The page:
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 Effective AnnuaI lnterest Rate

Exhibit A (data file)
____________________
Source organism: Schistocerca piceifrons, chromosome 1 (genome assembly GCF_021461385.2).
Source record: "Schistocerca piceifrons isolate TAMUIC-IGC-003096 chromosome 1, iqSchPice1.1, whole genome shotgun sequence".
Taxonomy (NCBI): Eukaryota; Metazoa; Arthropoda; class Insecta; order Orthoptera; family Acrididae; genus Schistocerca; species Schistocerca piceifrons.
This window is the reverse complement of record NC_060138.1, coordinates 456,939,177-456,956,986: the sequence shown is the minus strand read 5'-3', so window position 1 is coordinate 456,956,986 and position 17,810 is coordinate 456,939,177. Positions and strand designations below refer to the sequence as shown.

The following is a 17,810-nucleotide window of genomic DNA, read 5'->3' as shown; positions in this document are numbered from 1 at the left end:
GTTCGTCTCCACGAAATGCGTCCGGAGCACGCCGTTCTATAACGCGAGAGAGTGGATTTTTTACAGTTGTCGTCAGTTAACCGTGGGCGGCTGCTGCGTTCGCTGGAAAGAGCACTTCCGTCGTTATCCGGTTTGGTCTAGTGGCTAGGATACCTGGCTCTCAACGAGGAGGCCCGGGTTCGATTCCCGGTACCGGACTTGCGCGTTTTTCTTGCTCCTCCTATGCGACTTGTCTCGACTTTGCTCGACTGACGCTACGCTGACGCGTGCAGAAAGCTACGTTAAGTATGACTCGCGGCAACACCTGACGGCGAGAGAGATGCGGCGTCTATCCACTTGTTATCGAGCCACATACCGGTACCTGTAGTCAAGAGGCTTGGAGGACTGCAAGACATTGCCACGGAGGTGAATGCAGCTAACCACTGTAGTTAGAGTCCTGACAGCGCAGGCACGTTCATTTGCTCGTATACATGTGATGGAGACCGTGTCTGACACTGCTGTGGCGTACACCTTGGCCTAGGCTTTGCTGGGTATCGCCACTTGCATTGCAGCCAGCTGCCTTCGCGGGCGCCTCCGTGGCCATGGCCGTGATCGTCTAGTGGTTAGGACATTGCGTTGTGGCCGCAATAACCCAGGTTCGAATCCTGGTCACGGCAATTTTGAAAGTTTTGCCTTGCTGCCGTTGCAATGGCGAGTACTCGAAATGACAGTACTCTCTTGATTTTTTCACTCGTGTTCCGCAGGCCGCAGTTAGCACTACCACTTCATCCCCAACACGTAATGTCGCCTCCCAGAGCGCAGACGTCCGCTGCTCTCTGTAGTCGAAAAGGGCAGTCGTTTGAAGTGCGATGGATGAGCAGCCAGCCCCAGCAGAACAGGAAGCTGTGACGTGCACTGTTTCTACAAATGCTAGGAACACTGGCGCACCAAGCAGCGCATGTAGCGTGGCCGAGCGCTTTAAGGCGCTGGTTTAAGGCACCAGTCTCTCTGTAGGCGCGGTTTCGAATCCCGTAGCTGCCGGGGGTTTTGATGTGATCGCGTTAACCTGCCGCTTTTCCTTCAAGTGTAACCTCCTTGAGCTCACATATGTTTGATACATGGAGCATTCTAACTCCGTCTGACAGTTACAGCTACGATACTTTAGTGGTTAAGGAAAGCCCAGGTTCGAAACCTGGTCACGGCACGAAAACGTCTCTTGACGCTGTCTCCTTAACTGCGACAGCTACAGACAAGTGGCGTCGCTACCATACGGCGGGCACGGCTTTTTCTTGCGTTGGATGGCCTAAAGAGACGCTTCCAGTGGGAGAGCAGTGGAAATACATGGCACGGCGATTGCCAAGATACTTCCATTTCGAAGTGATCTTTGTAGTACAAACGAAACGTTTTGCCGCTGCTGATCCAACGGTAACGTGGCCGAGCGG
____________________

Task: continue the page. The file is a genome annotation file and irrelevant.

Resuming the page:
Different investments may provide returns based on various compounding periods. If we want to compare alternative investments that have different compounding periods, we need to state their interest on some common, or standardized, basis. This leads us to make a distinction between nominal, or stated, interest and the effective annual interest rate. The effective annual interest rate is the interest rate compounded annually that provides the same annual interest as the nominal rate does when compounded m times per year. By definition then, (1 + effective annual interest rate) = (1 + [i/m])(m)(1) Therefore, given the nominal rate i and the number of compounding periods per year m, we can solve for the effective annual interest rate as follows: effective annual interest rate = (1 + [i/m])m - 1 For example, if a savings plan offered a nominal interest rate of 8 percent compounded quarterly on a one-year investment, the effective annual interest rate would be (1 + [0.08/4])4 - 1 = (1 + 0.02)4 - 1 = 0.08243 Only if interest had been compounded annually would the effective annual interest rate have equaled the nominal rate of 8 percent. Table 3.7 contains a number of future values at the end of one year for \$1,000 earning a nominal rate of 8 percent for several different compounding periods. The table illustrates that the more numerous the compounding periods, the greater the future value of (and interest earned on) the deposit, and the greater the effective annual interest rate.  armacell